MRTG  E-Smith/MITEL  How-To
  Ver. 0.7 (Dec-04-2001)
  Suitable for: E-Smith 4.1.2 / Mitel SME5
Author: Ruwan Jayasinghe,
Roosevelt High School, LAUSD, Los Angeles, CA
Contributors: Darrel May, Placido Sanchez, and Dan York.

Problem:  You want to monitor traffic patterns of individual ports on Cisco Switches/Routers on your network. 

Solution:  By installing the *MRTG RPM* and following the procedure here, you will wind up with an i-bay that graphically displays traffic statistics such as, input/output per switch port in bps sampled/averaged every 5mins and graphed, hourly, daily, weekly and yearly for each of your Cisco switches and routers.  For more information about MRTG or to see examples of the output, visit the MRTG Home Page. This may work on other "manageable" switches/routers if they support SNMP.  An example graph of weekday traffic:

STEP 1:  Download and install the rpm
Download MRTG RPM Here
[root@localhost]# lynx
then type "d" to "download" and "Save-to-disk". 

Then install rpm by,
[root@localhost]# rpm -ivh mrtg-2.9.6-2.i386.rpm

Or with a recent version of RPM, download and install simultaneously using,
[root@localhost]# rpm -vhU

STEP 2:  create an iBay named "mrtg" 
(cgi permissions not needed, just read access )
STEP 3:  copy/paste the shell script below, name it "create-mrtg" and save in /root
(Notes: If you have only one or two devices, it may be convenient to run these commands one at a time from the root prompt. It took me 15-20mins to create all the devices for 50-60 switches we have on ours using the script below. Also checkout the MRTG site for other options available for the  "indexmaker" and "cfgmaker" that would allow you to customize the presentation of the charts.) 
(Tip: If you are using a Windows client to access E-Smith, It is very easy to copy/paste into a shell window.
Just open a new edit session with pico, select/copy all the "small" text below, then "right-click" inside the shell/pico window to paste, then CTRL-X, Y, to save. This works when using the command line too.) 

#This script will create a folder inside the ibay "mrtg" which is named by the first variable. It will create a cfg file inside the /etc/mrtg #folder. It will also add a line to the script "/etc/mrtg/all-ip" so that crontab will run this script which in turn will run mrtg for each #device. The second variable is the IP address of each device to be monitored..This script is best run when "all" the workstations #connected to it are powered up because "cfgmaker" ignores inactive ports when it is run.
#       EX:
#                                                              Var1     Var2
#                                                                 |         | 
#           [root@e-smith /root]# create-mrtg 10001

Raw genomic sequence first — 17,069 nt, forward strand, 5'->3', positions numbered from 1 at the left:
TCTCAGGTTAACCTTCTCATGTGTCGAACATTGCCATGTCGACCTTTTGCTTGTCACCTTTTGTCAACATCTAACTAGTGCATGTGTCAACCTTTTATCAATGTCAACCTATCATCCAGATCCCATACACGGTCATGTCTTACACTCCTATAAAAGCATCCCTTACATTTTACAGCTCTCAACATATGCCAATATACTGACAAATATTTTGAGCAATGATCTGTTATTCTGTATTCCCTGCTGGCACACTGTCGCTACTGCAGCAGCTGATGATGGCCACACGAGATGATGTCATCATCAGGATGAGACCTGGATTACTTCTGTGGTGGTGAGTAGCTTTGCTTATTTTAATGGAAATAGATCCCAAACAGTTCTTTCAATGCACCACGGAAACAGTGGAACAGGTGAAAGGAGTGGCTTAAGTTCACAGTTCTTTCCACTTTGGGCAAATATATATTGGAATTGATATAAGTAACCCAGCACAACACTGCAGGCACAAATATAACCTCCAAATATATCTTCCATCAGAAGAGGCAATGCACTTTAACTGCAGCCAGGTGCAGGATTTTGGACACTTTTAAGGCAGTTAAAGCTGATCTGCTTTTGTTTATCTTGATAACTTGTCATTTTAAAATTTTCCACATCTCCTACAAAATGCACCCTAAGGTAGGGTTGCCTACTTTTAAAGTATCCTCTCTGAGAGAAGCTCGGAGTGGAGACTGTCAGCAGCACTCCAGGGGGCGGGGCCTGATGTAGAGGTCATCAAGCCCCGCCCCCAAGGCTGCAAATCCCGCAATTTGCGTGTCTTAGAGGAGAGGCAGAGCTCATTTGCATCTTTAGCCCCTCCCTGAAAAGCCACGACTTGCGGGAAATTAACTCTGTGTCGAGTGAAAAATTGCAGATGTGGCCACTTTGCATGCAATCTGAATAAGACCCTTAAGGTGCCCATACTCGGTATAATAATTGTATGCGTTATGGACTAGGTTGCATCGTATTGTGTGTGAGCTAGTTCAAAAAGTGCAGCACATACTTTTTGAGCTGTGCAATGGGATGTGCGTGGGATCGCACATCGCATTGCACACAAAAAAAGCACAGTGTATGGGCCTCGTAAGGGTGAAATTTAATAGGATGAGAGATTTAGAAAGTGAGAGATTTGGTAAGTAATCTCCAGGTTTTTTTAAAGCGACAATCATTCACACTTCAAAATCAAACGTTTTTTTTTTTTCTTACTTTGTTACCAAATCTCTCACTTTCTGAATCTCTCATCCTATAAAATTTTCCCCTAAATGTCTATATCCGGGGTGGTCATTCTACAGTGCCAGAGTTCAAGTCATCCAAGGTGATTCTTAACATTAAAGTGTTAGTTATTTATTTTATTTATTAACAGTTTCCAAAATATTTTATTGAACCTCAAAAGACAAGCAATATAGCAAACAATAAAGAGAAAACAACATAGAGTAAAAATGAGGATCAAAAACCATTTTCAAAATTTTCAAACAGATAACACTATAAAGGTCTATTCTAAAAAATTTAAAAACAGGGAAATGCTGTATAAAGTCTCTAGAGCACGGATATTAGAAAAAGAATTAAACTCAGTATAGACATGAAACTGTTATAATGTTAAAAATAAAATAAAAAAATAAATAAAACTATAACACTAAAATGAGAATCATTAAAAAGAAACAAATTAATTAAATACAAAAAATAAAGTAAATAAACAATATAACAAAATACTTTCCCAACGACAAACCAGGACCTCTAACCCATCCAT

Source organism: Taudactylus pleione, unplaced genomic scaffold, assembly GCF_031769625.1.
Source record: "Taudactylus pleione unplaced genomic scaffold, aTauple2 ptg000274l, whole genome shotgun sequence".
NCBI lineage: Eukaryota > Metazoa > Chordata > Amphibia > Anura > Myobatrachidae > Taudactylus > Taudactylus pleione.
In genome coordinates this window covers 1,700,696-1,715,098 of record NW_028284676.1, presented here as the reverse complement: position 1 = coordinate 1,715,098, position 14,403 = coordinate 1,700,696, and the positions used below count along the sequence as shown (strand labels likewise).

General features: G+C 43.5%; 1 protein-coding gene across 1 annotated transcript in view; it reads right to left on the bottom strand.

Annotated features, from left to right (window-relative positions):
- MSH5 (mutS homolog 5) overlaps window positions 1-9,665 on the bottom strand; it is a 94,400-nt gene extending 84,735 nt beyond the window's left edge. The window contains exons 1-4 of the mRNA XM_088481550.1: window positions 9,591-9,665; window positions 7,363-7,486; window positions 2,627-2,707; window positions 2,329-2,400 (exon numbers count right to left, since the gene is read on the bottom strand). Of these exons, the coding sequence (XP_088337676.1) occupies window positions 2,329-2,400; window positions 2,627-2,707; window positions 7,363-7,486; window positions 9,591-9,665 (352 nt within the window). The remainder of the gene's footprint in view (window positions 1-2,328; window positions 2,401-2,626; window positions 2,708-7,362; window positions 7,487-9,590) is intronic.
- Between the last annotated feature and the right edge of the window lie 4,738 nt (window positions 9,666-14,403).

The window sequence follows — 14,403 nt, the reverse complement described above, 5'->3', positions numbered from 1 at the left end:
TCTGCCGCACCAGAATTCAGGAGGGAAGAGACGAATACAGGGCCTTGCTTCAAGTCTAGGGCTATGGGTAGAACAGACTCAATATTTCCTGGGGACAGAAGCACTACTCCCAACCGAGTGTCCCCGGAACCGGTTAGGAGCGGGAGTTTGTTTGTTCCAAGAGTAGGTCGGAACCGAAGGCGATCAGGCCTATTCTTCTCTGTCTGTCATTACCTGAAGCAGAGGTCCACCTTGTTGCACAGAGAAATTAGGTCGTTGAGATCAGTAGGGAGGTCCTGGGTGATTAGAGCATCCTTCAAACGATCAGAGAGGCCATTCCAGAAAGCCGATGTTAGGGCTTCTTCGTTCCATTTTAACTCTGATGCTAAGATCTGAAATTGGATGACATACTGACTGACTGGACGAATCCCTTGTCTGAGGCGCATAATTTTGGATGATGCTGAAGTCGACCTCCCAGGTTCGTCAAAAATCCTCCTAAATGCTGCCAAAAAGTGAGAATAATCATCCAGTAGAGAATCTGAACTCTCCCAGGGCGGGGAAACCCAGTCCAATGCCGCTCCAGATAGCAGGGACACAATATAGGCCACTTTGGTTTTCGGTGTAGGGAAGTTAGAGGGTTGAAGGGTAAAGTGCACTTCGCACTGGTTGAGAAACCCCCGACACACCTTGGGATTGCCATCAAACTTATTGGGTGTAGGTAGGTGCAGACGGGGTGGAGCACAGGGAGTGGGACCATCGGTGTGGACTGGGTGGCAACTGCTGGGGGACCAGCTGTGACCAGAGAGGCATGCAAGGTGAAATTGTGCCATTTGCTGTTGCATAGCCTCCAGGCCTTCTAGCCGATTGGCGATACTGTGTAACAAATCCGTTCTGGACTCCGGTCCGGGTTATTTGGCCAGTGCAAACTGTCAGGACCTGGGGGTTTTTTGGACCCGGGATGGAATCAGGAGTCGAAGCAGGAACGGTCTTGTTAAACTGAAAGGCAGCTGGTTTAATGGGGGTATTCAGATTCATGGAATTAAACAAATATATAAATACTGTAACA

# Create a "workdir" for this device using the first variable
mkdir -p /home/e-smith/files/ibays/mrtg/html/$1

#create the cfg file for this Ip address using the first variable (assumes community string is "public")
perl /usr/bin/cfgmaker public@$2 --global "workdir: /home/e-smith/files/ibays/mrtg/html/$1" --output /etc/mrtg/$1.cfg

#Create an index.html file for this folder using the first variable
perl /usr/bin/indexmaker /etc/mrtg/$1.cfg > /home/e-smith/files/ibays/mrtg/html/$1/index.html

#create an entry in script "all-ip" to run mrtg for each device. 
echo "/usr/bin/mrtg /etc/mrtg/$1.cfg;" >> /etc/mrtg/all-ip 

#Uncommenting the line below will create a "master" index.htm inside the ibay/html directory for all devices.
#Note that this line will create a text file called index.html. This should be edited for correct html syntax.

#echo "<br><a href=$1/index.html> Traffic on ports of Device $1 </a>" >> /home/e-smith/files/ibays/mrtg/html/index.html

STEP 4:  Make the create-mrtg script executable by,

           [root@e-smith]# chmod 755 create-mrtg

STEP 5:  Now run create-mrtg
                                                                 Var1     Var2
                                                                    |          |
      EX:   [root@e-smith /root]# ./create-mrtg 10001
  • Where "10001" is the first variable and is used to create,
    • the mrtg configuration file for this device 
      • EX: "/etc/mrtg/10001.cfg",
    • a directory to place the png and html files created when the script runs
      • EX: "/home/e-smith/files/ibays/mrtg/html/10001"
  • And "" is the ip address of the device. 
  • STEP 6: Now run these commands once from the root prompt,
    (Revised in Ver 0.2 - I found that running mrtg for 50-60 switches from crontab every five minutes caused severe thrashing of the hdd. So that they go one-by-one, a script(all-ip) will run mrtg via a cron job for each device, sequentially.) 

     [root@e-smith /root]# chmod 755 /etc/mrtg/all-ip

     [root@e-smith /root]# mkdir -p /etc/e-smith/templates-custom/etc/crontab/

     [root@e-smith /root]# echo "0-59/5 * * * * root /etc/mrtg/all-ip" > /etc/e-smith/templates-custom/etc/crontab/mrtg

     [root@e-smith /root]# /sbin/e-smith/expand-template /etc/crontab

    STEP 7:  Now wait a few minutes (20 or so) and try
    EX:  http://your.server.ip/mrtg/10001
    • If you don't know all the IP addresses of your devices, you will find a freeware Win32 utility called Checkip 1.2 here. This will scan all known IPs in a given subnet. 
    • If you use the RedHat 7X, here are more specific instructions..